Amid an escalating row over the cost of living, the government on Thursday accused main opposition party Akel of unfounded criticism and insisted that inflation in Cyprus remains manageable.
It found backing in ruling Disy which suggested that Akel, oblivious to its own track record on the economy, was living in a virtual reality.
The latest spat follows Wednesday’s report from the Cyprus Labour Institute (INEK), which is affiliated with left-wing Peo, that the purchasing power of the average salary here is currently 6.8 per cent below 2006 levels.
Akel quickly latched on to the study, saying that even though the purchasing power of workers had slumped to levels of 20 years ago and inflation was on an upward trajectory, the government was doing nothing – thereby confirming that those in power are out of touch with reality.
The left-wing party proposed that action be taken on three fronts to protect society, firstly by addressing rising prices by reducing VAT on basic items and electricity, scrapping the renewable energy levy, and eliminating double taxation on fuel.
Salaries should be protected with the full restoration of the cost-of-living allowance (Cola) which should be paid to all employees. Thirdly, collective agreements and minimum wages and basic benefits of employees not covered by such agreements should be protected by law.
“We call on the government and Disy to recognise what most of society is experiencing and to take a stand regarding Akel’s proposals,” it said.
Disy spokesman Demetris Demetriou countered by questioning which virtual reality Akel was living in.
“They are talking about VAT, but they are the ones who increased it. They are talking about Cola, but they are the ones who curtailed it,” he said in an apparent reference to measures under the Christofias government in the wake of the economic crisis that led to the 2013 bailout.
.Later on Thursday, Andreas Iosif, director of the president’s press office, called a press conference at the presidential palace to reply to Akel’s criticism, complete with tables up to 2020 showing the percentage of the population at risk of poverty or suffering material deprivation were at their best levels since 2005 when figures are available. Moreover, delay by households in paying off loans show a significant improvement from 2012-2013.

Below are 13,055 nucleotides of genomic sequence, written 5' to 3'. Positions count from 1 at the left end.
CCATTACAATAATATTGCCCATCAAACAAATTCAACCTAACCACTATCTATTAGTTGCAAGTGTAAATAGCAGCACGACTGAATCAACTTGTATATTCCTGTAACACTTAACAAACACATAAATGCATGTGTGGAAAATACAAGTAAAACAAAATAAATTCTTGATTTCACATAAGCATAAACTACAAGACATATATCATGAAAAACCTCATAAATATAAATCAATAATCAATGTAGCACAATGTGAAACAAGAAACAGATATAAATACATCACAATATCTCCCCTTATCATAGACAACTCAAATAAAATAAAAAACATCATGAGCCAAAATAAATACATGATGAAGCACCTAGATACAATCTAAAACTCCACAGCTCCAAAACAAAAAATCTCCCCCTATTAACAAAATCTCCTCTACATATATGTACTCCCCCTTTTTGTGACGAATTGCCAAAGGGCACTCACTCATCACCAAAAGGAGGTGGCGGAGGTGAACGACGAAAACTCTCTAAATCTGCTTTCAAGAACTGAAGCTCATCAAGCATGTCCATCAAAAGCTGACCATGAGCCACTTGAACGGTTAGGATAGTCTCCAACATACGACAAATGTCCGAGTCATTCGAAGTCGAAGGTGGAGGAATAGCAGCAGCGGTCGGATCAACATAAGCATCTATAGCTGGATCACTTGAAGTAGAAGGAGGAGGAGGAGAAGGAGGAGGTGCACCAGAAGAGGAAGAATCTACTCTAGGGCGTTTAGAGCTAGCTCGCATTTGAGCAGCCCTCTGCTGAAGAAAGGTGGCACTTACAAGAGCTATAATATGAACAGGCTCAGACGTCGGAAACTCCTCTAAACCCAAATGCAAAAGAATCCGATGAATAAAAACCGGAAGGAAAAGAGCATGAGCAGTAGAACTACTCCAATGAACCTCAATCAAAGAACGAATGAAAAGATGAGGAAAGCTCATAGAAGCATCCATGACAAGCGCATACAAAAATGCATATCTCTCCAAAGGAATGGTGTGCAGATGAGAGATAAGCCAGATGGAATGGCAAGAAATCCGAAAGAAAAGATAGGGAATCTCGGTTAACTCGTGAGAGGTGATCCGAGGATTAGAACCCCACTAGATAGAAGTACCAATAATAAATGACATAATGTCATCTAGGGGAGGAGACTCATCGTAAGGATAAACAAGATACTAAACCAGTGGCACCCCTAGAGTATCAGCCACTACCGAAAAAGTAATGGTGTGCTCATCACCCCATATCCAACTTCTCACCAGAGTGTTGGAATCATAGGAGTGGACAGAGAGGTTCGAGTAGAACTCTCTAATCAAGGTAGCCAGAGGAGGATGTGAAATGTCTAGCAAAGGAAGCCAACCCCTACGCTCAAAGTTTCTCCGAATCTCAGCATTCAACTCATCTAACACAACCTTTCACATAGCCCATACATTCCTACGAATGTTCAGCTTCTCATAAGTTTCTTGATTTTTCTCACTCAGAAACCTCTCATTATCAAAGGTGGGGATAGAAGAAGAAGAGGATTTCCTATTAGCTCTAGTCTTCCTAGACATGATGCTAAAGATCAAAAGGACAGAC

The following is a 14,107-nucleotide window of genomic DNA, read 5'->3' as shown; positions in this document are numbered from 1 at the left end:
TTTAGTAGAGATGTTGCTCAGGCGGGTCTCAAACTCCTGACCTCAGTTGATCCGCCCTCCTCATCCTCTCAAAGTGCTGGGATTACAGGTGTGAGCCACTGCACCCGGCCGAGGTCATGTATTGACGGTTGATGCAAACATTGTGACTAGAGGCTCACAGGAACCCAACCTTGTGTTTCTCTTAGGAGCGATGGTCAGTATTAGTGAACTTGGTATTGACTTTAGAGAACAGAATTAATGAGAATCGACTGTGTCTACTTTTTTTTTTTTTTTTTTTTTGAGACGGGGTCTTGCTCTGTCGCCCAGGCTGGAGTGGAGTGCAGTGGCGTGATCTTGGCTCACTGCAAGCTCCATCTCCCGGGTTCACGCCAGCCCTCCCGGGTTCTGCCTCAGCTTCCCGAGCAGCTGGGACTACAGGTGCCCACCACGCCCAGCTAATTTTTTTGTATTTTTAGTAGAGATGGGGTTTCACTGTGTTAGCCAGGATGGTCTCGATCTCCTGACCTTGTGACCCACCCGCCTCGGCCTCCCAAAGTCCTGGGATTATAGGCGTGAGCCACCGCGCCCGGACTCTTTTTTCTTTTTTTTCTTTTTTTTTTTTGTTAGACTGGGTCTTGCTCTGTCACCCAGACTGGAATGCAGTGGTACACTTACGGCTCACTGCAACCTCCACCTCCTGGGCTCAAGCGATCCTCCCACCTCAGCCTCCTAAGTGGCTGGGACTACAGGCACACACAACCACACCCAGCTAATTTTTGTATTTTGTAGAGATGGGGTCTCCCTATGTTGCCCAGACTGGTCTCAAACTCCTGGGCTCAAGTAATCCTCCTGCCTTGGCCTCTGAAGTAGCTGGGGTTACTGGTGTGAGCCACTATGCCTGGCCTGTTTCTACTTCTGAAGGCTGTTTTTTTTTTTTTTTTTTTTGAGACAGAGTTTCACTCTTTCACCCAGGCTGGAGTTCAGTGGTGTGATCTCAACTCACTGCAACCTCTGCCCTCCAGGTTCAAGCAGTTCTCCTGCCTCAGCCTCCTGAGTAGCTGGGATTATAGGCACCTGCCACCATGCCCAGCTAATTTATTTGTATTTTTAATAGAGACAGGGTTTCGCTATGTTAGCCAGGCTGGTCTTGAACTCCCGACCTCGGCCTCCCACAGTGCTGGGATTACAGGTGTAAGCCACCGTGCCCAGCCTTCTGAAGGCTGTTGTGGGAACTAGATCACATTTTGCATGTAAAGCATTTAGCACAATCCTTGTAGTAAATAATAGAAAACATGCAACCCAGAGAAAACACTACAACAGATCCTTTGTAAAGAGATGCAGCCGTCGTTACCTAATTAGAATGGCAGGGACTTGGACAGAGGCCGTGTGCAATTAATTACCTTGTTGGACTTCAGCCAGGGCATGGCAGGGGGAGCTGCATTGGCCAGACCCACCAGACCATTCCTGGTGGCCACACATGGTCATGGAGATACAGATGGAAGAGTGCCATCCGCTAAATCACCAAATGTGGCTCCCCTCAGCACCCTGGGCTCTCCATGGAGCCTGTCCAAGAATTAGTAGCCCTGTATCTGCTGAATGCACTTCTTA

He rejected Akel’s criticism as baseless, spoke of misinformation and argued that rising prices were a worldwide phenomenon resulting from the sudden spike in consumption, costlier raw materials as a result also of geopolitical developments and distortions in the supply chain after Covid restrictions were lifted. The government of Cyprus was not responsible for any of these, he said.
“Inflation in Cyprus remains at manageable levels compared to other, much bigger economies. Moreover, our country is one of the few European states that continues to implement Cola as a compensatory measure.”
Iosif said the government had taken targeted measures to address the problem, focusing particularly on vulnerable households such as by reducing VAT on electricity and paying a special grant to residents in mountain areas.
“The government has already made clear its intention to continue to evaluate the situation and to take targeted measures within the framework of the state’s financial capabilities,” he added.
And, going on the counter-offensive, Iosif said the government was responsible for enhancing the country’s capability to address sudden economic crises such as the current one through policies which have brought the country from unemployment rates of 17 per cent to steadily high growth rates.
He also cited the introduction of the minimum guaranteed income, the imminent introduction of a national minimum wage, more income for low-income pensioners and a comprehensive housing policy.
All this as Cyprus had had to deal with the economic meltdown of 2013 which Akel had created and the unprecedented crisis from the pandemic of the past two years, he concluded.